The results vary depending on what form the harassment takes on. In the case of a wolf-whistle, 62% of women felt annoyed, 40% were angry, 26% were insulted, 12% were scared and only 8% were flattered. When it came to attempts by a stranger to get their attention or phone number, women were slightly more forgiving – with the top rated emotion being annoyed (again) at 62% and the second-most popular emotion being flattery, although still at only 23%.

Holly feels it important to note also that “…Most women had experienced at least one form of scary harassment. For example 75% had been followed by an unknown man in public. How did that make them feel? 68 percent felt scared, 43 percent were angry, 17 percent were annoyed, and 10 percent were insulted.” No flattery in that one.

Secondly, I asked Kearl why this is such an important issue. “Street harassment impedes gender equality because it means women cannot enter public places with the same freedom as men. Most commonly, women say they constantly assess their surroundings – 62% said they “always” did this. Other examples of common actions women take to try to avoid harassment include crossing the street or taking another route, scowling, avoiding making eye contact, wearing headphones, and talking on a cell phone. So women have to waste time and energy to try not to get harassed… Many women took more severe precautions on occasion, for example 45% said that at least monthly they avoided being out after dark and another 11% said they “always” do this. The implication of this is that they don’t do things like go to night school, take night shifts at work, attend community meetings, or go out for recreation.”

This answer from Kearl provides another bit of retrospective illumination. I remember walking home when living in Christchurch pretending the whole way that I was on the phone (“Yep, yep I’m nearly home – you can probably see me by now!”) and playing the harmonica and singing because 1. That would surely provide witnesses should I disappear and 2. Part of me was sure a man wouldn’t rape and murder a girl playing a harmonica.

So what it seems to boil down to is this; sexism doesn’t just harm the targeted individual, sexism harms everyone. It harms any female witnesses. It then harms all men as a group when any victim of sexism and its witnesses experience modified emotions and motivations towards all men for some time. And the reality is that while Western women are working in traditionally ‘male’ environments (where funnily enough, incidents of sexual harassment are often at their highest) and do have choices to follow paths that differ from mother and wife and so on and so forth, over half of our population is scared to venture freely into public places.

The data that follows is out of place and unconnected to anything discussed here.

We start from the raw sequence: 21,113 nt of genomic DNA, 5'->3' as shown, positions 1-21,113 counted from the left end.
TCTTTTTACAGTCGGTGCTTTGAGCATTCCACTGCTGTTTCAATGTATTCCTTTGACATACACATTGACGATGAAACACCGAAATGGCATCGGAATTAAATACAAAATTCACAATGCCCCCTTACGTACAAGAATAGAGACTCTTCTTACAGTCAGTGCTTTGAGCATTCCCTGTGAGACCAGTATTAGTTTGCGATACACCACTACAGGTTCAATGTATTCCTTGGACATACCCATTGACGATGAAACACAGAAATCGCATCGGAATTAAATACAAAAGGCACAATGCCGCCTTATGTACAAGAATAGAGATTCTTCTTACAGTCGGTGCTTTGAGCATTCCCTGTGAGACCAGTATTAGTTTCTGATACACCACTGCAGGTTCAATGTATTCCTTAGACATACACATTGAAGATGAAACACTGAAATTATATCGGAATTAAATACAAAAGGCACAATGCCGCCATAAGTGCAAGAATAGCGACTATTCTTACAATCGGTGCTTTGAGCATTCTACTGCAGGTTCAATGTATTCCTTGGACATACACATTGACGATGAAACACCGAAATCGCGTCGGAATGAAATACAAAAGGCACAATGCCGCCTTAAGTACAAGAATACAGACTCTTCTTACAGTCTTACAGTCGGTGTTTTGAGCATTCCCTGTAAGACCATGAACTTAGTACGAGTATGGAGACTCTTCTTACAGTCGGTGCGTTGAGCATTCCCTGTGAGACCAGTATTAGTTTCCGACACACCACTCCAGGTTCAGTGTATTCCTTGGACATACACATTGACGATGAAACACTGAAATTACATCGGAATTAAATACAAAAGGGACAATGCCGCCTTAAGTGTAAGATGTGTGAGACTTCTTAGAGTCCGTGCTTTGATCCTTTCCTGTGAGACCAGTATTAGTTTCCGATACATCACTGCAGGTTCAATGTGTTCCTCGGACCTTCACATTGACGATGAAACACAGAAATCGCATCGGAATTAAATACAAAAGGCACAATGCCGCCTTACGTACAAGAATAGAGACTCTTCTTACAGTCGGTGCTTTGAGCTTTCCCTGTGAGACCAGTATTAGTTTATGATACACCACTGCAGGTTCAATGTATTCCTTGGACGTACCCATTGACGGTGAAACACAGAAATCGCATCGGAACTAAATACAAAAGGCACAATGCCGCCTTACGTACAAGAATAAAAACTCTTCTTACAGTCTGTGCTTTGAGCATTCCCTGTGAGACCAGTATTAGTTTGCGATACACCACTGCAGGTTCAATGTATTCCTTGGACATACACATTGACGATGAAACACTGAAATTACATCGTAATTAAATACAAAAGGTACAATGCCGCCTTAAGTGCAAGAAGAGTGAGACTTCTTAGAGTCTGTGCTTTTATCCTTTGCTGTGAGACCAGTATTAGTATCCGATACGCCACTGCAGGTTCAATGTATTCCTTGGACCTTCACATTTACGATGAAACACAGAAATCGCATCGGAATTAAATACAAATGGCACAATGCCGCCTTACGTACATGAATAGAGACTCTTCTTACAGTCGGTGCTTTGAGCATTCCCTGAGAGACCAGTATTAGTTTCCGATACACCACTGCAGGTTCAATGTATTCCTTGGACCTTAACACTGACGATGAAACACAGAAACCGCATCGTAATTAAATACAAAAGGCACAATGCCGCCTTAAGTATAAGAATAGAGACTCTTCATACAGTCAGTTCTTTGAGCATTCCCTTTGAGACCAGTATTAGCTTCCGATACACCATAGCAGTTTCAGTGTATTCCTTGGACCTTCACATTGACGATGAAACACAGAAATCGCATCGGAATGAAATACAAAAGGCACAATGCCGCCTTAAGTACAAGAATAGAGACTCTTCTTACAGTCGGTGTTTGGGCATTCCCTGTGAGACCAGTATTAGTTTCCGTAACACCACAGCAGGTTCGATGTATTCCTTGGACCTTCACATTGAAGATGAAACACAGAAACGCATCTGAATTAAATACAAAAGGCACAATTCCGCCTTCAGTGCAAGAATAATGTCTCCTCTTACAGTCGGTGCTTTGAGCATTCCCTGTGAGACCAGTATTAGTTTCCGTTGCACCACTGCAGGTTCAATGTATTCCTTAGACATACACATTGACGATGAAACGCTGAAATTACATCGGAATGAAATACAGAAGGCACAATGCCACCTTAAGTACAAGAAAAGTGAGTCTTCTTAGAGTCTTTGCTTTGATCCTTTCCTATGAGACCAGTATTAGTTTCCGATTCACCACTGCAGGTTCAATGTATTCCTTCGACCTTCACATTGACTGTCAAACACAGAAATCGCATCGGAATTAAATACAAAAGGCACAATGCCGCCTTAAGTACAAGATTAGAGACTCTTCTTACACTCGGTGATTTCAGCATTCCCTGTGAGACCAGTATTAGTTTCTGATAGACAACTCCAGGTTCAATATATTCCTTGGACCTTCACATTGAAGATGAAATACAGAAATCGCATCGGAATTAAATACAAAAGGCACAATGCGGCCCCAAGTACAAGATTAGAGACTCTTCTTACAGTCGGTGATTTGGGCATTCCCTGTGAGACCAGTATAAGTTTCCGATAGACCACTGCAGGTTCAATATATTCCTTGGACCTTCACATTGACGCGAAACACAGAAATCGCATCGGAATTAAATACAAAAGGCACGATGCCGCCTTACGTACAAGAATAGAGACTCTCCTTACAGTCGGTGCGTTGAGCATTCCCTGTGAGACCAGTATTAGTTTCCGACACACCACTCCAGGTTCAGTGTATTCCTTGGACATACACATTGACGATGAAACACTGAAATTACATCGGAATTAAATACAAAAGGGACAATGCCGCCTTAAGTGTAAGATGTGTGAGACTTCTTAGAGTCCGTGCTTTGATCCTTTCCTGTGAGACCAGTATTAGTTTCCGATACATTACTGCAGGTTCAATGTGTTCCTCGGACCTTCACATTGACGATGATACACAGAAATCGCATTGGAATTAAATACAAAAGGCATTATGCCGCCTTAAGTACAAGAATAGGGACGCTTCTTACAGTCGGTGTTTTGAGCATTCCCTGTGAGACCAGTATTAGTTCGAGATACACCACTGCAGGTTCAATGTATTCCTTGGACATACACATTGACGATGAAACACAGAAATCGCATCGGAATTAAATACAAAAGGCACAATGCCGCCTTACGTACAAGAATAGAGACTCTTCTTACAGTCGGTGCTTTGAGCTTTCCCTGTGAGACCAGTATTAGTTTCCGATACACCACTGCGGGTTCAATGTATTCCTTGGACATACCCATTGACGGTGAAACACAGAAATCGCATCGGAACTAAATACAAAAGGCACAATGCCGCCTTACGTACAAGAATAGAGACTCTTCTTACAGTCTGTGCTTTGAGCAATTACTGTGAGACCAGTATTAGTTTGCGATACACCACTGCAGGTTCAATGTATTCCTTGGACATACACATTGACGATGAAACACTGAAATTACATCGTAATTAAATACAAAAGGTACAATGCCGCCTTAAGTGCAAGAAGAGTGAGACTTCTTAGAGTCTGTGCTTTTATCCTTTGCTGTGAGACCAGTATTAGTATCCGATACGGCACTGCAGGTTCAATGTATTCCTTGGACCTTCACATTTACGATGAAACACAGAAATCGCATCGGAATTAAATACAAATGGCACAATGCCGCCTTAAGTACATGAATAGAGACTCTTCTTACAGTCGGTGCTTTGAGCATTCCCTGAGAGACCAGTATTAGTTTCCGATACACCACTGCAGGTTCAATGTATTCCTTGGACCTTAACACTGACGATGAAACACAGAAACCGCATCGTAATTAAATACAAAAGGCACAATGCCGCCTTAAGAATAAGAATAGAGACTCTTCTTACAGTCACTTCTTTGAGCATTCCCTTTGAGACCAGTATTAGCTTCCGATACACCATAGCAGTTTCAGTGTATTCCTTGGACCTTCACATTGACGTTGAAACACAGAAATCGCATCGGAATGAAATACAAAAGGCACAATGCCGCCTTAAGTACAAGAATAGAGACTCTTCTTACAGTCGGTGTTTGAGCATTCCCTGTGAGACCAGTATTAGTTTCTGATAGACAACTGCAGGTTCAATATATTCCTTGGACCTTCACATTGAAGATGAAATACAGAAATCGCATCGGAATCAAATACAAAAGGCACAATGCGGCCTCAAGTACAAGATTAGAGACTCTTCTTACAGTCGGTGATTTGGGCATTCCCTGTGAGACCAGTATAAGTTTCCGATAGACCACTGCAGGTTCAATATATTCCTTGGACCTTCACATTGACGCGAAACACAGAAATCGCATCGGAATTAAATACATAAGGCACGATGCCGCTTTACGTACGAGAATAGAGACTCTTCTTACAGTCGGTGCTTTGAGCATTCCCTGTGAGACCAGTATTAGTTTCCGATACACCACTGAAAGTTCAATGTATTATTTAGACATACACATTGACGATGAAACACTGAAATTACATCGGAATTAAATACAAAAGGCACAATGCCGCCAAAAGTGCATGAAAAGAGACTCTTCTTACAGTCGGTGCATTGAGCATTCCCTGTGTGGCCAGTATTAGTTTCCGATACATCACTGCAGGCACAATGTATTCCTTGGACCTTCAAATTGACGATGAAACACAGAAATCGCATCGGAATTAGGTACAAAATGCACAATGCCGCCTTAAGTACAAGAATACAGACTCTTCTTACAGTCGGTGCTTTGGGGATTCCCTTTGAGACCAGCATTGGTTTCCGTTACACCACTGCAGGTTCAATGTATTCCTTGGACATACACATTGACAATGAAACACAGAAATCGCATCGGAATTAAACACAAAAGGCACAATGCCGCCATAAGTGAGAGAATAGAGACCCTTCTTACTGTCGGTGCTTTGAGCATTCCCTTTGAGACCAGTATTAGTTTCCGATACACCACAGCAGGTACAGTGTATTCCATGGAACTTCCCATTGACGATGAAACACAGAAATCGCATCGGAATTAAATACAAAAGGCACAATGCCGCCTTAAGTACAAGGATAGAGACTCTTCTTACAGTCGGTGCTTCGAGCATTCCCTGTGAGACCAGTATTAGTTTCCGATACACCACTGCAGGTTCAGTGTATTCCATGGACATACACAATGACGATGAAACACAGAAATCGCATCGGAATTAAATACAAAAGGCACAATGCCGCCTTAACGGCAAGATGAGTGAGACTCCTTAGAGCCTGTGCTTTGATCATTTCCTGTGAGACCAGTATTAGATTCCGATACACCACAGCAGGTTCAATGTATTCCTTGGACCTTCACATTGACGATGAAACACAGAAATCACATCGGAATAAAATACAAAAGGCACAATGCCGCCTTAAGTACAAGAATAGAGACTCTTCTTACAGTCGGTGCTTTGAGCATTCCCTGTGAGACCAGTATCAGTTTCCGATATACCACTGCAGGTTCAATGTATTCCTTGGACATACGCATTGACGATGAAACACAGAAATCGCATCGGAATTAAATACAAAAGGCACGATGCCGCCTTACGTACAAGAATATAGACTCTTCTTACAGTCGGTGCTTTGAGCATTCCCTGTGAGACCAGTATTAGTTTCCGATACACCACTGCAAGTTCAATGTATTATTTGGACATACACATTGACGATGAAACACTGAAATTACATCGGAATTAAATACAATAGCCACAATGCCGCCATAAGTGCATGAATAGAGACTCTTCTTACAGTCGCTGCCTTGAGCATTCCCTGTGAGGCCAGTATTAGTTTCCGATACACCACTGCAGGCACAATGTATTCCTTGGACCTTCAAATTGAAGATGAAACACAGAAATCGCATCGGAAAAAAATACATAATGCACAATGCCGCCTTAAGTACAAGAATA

Over half our population feel the need to cross the road, change their route, carry an alarm or play a harmonica when they leave their homes. There is something wrong with that picture. There is something wrong when reality paints a bleaker picture then those of Margaret Atwood’s handmaids – forced to live a life they didn’t choose, but free from the harassment that comes with their gender.

So what can we do about it then? Firstly, Kearl believes we need to recruit men (“our essential allies”) to this cause. These issues are not women’s issues; their resolution benefits men too. In so many stories of harassment there are male bystanders who do nothing, probably with no idea that the action of one man is at that moment changing women’s perspectives of men in general. It’s time those men started saying something.

Secondly we need to continue this dialogue. It is ridiculous that I could have almost written off street harassment as an inconsequential issue when I myself had deleterious and repeated experience with it. If we can put a name to it, gather a sense of group and the support that comes with it, perhaps we can begin to act. And that must be the final step – action. Whether it be a polite “Excuse me, but when you whistled at me just then? It made me feel uncomfortable…” or a full-blown scream, action is essential.

In thinking back to that first experience of street harassment at the swimming pool I was proud to note that when this boy put his hands between my legs I instantly kicked out at him, screamed, gathered my siblings and left. What has happened to me so that when a similar thing happens now I stand shocked on a sidewalk creating excuses for how the abuse could have been accidental? When did I learn that it’s best to keep your mouth shut or pretend nothing happened?

Let’s un-learn that lesson. Holly Kearl concludes, “We need a full-blown global anti-street harassment movement to truly end this epidemic.” She calls for research, awareness campaigns, education, legal reform and activism. “Most of all”, she says “we need men to stop harassing women.”

ENDS